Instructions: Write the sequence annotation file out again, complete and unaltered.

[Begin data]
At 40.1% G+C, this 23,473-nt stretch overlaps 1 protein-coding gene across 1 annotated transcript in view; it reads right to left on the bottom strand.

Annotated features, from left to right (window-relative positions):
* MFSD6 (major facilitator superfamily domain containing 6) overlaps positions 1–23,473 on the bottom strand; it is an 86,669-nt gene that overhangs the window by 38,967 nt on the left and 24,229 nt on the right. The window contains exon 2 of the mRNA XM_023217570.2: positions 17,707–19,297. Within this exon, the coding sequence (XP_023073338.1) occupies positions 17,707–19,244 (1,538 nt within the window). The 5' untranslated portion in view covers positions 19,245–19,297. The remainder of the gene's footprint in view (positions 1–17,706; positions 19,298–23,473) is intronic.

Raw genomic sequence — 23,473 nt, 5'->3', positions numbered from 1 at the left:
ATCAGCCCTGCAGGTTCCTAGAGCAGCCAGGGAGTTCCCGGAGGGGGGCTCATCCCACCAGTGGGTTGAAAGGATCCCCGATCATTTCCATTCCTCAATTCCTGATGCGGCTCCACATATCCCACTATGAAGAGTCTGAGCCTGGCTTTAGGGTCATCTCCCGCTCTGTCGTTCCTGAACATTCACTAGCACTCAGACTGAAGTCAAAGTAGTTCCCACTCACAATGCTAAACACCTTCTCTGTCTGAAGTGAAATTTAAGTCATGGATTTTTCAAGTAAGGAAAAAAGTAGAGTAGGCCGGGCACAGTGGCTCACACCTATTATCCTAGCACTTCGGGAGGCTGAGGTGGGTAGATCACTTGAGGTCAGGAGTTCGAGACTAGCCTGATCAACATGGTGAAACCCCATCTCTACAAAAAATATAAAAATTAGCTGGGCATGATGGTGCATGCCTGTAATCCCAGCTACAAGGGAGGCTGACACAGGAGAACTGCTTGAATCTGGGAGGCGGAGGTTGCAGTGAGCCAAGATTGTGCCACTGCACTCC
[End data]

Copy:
At 40.1% G+C, this 23,473-nt stretch overlaps 1 protein-coding gene across 1 annotated transcript in view; it reads right to left on the bottom strand.

Annotated features, from left to right (window-relative positions):
* MFSD6 (major facilitator superfamily domain containing 6) overlaps positions 1–23,473 on the bottom strand; it is an 86,669-nt gene that overhangs the window by 38,967 nt on the left and 24,229 nt on the right. The window contains exon 2 of the mRNA XM_023217570.2: positions 17,707–19,297. Within this exon, the coding sequence (XP_023073338.1) occupies positions 17,707–19,244 (1,538 nt within the window). The 5' untranslated portion in view covers positions 19,245–19,297. The remainder of the gene's footprint in view (positions 1–17,706; positions 19,298–23,473) is intronic.

Raw genomic sequence — 23,473 nt, 5'->3', positions numbered from 1 at the left:
ATCAGCCCTGCAGGTTCCTAGAGCAGCCAGGGAGTTCCCGGAGGGGGGCTCATCCCACCAGTGGGTTGAAAGGATCCCCGATCATTTCCATTCCTCAATTCCTGATGCGGCTCCACATATCCCACTATGAAGAGTCTGAGCCTGGCTTTAGGGTCATCTCCCGCTCTGTCGTTCCTGAACATTCACTAGCACTCAGACTGAAGTCAAAGTAGTTCCCACTCACAATGCTAAACACCTTCTCTGTCTGAAGTGAAATTTAAGTCATGGATTTTTCAAGTAAGGAAAAAAGTAGAGTAGGCCGGGCACAGTGGCTCACACCTATTATCCTAGCACTTCGGGAGGCTGAGGTGGGTAGATCACTTGAGGTCAGGAGTTCGAGACTAGCCTGATCAACATGGTGAAACCCCATCTCTACAAAAAATATAAAAATTAGCTGGGCATGATGGTGCATGCCTGTAATCCCAGCTACAAGGGAGGCTGACACAGGAGAACTGCTTGAATCTGGGAGGCGGAGGTTGCAGTGAGCCAAGATTGTGCCACTGCACTCC